People don't care about policy. They vote on gut and "like." They are low information voters and far outnumber those of us who might look into policy differences of candidates. This is American democracy, enabled by our horse-race press coverage.

I don't "like" Hillary. Some of it is substantive, but if I am honest, much of it is "gut." Maybe my gut is informed by deep-seated mysogyny, something as nebulous as Clinton-fatigue, or aversion to the cackle. Maybe I've been played by the press or the Great Orange Satan. But I am not sitting here with a sheet comparing policy on the three candidates. And I am a political junkie, for jeebus sake.

By Anonymous Tinfoil Hat Boy, at 1/09/2008 9:50 AM  

I should have phrased that differently. Should people make "likability" the determing factor in making a choice (e.g. accountant, et al).

And while you may have had good results with people you liked, there are many other instances where the likeable person was a con-man. I'd put Bush in that category.

P.S. Checking my spelling I learned that "likable" and "likeable" are both considered correct.

By Blogger Quiddity, at 1/09/2008 11:41 AM  

Boy I feel your pain on this. But it's not just likability, it's a whole array of grade-school-drama-critic assessments like "authenticity" (as the old joke goes: if you can fake that, you've got it made), "toughness," "humanity (amazing, but I've heard that HRC showed humanity when she misted up), "toughness," etc. etc. etc.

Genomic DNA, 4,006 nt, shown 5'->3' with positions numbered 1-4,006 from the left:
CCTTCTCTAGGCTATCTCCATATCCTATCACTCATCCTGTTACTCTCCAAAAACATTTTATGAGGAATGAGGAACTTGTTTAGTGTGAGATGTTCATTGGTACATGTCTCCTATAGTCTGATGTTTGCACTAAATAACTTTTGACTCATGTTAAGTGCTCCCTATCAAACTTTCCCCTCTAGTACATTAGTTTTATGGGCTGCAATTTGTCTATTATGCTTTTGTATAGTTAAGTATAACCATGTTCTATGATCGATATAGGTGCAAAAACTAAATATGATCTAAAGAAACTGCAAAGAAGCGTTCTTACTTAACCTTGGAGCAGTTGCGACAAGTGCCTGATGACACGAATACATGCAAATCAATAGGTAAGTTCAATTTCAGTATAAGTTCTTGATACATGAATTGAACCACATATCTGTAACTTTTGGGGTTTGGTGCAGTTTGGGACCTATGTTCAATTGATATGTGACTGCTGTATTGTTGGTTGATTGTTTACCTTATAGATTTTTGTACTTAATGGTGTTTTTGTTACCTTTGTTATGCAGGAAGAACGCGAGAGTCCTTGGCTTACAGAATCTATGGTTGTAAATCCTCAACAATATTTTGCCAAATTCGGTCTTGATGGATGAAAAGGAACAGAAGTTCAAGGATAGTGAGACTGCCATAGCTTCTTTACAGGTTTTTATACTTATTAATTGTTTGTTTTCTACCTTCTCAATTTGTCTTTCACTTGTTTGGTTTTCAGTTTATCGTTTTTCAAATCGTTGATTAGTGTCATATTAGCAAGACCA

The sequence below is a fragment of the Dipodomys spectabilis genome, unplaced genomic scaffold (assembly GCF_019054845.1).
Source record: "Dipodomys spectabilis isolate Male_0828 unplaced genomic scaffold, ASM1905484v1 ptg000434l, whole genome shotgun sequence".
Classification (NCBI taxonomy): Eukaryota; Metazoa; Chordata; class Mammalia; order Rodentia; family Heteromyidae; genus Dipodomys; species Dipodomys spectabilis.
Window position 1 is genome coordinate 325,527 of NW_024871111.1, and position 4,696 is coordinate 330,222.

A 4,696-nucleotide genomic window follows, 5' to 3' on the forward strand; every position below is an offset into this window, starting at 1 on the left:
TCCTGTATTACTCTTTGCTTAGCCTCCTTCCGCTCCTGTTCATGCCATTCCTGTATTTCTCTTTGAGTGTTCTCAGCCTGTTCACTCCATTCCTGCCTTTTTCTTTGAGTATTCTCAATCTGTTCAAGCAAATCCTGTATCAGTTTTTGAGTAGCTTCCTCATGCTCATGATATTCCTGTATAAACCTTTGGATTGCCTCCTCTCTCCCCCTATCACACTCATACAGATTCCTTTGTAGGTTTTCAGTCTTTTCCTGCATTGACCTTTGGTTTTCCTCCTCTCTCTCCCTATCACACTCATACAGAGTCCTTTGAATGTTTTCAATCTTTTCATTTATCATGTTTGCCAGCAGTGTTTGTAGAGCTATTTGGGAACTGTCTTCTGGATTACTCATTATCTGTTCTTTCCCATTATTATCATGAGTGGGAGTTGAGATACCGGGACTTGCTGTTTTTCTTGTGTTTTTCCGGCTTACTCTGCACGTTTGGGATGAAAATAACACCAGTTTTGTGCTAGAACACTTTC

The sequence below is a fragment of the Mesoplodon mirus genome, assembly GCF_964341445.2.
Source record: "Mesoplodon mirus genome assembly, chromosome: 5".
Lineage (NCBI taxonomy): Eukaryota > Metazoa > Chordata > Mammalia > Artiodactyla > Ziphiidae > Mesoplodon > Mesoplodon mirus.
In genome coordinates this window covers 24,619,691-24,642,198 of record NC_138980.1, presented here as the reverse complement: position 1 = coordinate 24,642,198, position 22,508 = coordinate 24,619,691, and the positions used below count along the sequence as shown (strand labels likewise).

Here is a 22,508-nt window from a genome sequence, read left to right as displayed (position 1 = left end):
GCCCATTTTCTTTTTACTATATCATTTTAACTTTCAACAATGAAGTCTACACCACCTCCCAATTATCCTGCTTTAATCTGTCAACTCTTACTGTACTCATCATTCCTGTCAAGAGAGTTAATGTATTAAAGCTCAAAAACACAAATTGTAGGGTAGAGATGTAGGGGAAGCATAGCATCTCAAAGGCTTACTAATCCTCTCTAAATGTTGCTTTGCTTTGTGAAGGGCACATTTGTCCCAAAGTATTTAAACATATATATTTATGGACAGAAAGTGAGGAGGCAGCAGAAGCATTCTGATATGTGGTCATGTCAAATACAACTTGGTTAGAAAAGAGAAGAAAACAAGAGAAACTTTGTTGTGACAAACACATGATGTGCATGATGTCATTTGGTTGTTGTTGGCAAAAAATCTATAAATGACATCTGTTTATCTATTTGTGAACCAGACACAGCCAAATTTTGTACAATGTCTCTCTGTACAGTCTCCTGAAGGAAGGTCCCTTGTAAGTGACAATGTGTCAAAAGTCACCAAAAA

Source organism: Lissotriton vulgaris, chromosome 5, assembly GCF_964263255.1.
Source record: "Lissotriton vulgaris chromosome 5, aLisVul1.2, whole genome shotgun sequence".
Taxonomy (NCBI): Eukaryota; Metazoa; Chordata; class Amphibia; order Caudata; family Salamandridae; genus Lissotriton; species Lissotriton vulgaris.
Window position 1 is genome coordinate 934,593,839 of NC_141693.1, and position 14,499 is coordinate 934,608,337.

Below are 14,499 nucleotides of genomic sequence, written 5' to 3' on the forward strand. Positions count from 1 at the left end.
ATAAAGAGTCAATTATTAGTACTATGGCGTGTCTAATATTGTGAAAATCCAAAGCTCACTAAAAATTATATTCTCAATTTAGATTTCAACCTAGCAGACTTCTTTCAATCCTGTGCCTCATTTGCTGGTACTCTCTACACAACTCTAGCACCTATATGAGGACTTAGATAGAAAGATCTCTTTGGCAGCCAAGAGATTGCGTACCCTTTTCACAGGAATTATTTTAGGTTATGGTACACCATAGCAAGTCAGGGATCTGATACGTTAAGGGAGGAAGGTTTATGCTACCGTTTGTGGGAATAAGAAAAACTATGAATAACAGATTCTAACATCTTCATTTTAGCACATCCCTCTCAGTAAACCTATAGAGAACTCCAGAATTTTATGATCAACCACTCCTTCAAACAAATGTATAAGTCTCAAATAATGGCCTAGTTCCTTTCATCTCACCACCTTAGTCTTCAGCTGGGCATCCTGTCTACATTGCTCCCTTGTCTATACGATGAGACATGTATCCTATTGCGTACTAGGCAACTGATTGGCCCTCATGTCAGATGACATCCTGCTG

I realize that people want to have some idea of the person they're voting for, but 1) they don't internalize that TV lies about that all the time 2) If you don't know the policies, then the little info you get from TV about these things is pretty much useless.

Reminds me of a quote from Larry David when he was stumping for Obama in New Hampshre:

When a young woman said that she was trying to decide whether to vote for Obama or John McCain, Larry took a beat, and pursed his lips. "Let's see," he said, "one was against the war in Iraq from the beginning, and one wants to keep the troops there for another hundred years. I can see your dilemma."

Curbing New Hampshire: Larry David Stumps for Obama

I realize having a celeb stump for a candidate is a bit of the problem, but at least Larry David was talking about policy in that answer.

By Blogger riffle, at 1/09/2008 7:29 PM  

Quiddity wrote, "And while you may have had good results with people you liked, there are many other instances where the likeable person was a con-man. I'd put Bush in that category."

Huh. In the 2000 election, Bush came across to me as completely phony. Not that I thought Gore seemed that sincere, but at least he didn't have Bush's snarkiness.

Of course, it didn't matter to me because I'm an issues voter.

One exception, though---I do have a serious vibe that John McCain has mental health issues, and I don't want him near the nuclear football.

By Anonymous Anonymous, at 1/11/2008 1:42 AM